Looking is not enough.  Seeing, focusing our undivided attention, brings our level of productivity up another notch.  We are capable of digesting a combination after seeing it demonstrated the first time.  Why not?  It’s just a series of tendues and pliés in a more or less predictable pattern that we’ve practiced for the majority of our lives.  The more we see, the quicker we absorb the combination.  Then when the teacher does it the second time (for those poor souls who were doing their to-do lists in their head the first time), we add a layer of artistry that takes our dancing to the next level.

Now when I play teacher, I do a similar version of this mental multitasking.  I can be teaching and simultaneously distracted with multiple thoughts.  “Is that how that next combination starts?  Is this musical selection working? Are people comprehending what I intended?”  This all takes me away from seeing each one of my dancers more clearly;  understanding how they work, what motivates them, what challenges them and why, what their tendencies are, and where their bodies hold tension.  Seeing my students allows me to help more on an individualized level.  One thought at a time brings forth a more articulate, perceptive, and productive teaching methodology.

And going a step further, when we learn choreography, how much do we see?   How much can we focus our attention on what is solely important at that moment to the person leading the room?  I can distract myself with thoughts of sequencing when I should take a step back and see that the choreographer isn’t stressing the exactness of steps at all.  Their vagueness shouldn’t be a source of frustration but something I can see, and then adopt in my learning style and subsequently my execution, to better suit the purpose before they give that correction.  And vice versa, as a choreographer, can we see how dancers learn the movement and guide them to see the integral essence being created?  If we distract our mind, there is no way we can possibly juggle this level of thought.  If we can’t get to this level of thought, we are missing out on a beautiful layer of depth and therefore, productivity and creativity.

Now if we aren’t already dying to get to this level of efficiency and attention in the studio, we should at least crave it to streamline our lives. Just think about how much time we can earn when we fully devote ourselves to work effectively on one thing at a time.   Limit distractions, delineate time to focus solely on one idea to see if it works before bouncing to the next one and not getting one solid thing accomplished.  We don’t need our iPhones, Gmail, or Facebook to write that term paper.   We can’t research new dance companies holding auditions and talk to our loved ones on the phone.  Odds are we yes them absent-mindedly or end up buying shoes off of Gilt instead.  It is virtually impossible to walk and text successfully.  I typically look like a drunkard.  It is more time efficient to stop, send a text, and then continue on walking.  Instead I insist on spilling my tea on myself, take about 5 blocks to text 3 words, and nearly break a toe while navigating uneven New York pavement.  (Hell, we need those toes!)  I can sit in front of the T.V. and eat dinner and then finish everything on my plate, and feel completely unsatisfied;  I didn’t taste my meal.  How many times do I have to re-read the same paragraph over and over again because I didn’t digest a lick of it?  I am too busy jumping thoughts, or paying attention to the cutie who just got on the bus.  How many times do I attempt to go to bed, but then keep checking my iPhone when the light goes off just to wake in the morning craving an extra half hour of sleep?  And for crying out loud, I don’t need my brain when I do the dishes.  Let’s turn off when we can so we can be refreshed when we do need our minds to work for us.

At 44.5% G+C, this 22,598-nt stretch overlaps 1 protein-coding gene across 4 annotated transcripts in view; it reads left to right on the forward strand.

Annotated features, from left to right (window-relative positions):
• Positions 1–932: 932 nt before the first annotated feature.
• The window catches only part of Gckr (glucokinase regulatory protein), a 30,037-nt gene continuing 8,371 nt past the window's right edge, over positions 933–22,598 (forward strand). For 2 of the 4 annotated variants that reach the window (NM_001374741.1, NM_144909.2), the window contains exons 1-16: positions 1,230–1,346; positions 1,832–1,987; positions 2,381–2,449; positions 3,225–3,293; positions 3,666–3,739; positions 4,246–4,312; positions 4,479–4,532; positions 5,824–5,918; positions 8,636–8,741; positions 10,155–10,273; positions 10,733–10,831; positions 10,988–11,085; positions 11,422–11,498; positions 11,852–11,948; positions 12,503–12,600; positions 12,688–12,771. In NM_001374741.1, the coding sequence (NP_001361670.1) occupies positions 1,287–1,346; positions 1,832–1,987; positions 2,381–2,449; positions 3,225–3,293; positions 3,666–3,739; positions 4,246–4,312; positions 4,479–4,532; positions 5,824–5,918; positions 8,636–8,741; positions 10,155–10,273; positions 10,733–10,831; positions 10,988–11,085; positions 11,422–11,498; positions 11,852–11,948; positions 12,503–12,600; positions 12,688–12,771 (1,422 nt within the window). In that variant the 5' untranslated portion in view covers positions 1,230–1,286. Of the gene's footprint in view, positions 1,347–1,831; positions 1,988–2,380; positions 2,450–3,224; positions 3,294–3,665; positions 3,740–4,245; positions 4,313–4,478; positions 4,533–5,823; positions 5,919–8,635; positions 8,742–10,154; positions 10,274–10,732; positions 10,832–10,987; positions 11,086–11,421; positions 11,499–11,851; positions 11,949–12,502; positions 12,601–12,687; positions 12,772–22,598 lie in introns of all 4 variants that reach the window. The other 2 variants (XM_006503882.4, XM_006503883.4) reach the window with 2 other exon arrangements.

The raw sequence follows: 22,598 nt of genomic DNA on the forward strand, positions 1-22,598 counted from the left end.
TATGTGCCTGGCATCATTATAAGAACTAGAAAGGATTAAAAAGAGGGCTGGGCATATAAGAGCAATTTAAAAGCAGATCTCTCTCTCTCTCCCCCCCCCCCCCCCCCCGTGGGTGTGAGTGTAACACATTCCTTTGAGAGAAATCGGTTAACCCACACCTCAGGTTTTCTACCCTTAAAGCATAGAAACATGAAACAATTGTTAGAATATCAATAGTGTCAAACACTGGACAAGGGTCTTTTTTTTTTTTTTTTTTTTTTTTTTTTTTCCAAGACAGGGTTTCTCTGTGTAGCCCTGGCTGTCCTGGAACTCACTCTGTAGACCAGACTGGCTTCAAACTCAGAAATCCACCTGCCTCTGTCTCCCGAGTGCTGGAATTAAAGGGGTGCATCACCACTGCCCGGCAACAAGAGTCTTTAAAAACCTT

Let’s use technology when we need it and designate time for it, rather than have it cloud our lives at large.  We don’t need to respond to that text immediately.  Set new standards.  Spend time well, doing one thing at a time.  If we do one thing only, we feel more satisfaction from completing it whole-heartedly.  In turn, we gain some precious time to conquer those dreams that lie in our journals untouched.  We gain a deeper level of artistry.  We gain beautiful, unadulterated moments with our friends and lovers, granting them the full attention we all deserve.  Check out less and stay tuned-in more.   Look less and see more.   Kill mental and physical multitasking once and for all!!!

I attempted to check my iPhone 18 times while I wrote this.

I have 33 pending drafts of articles saved to my computer that I started to write but never finished.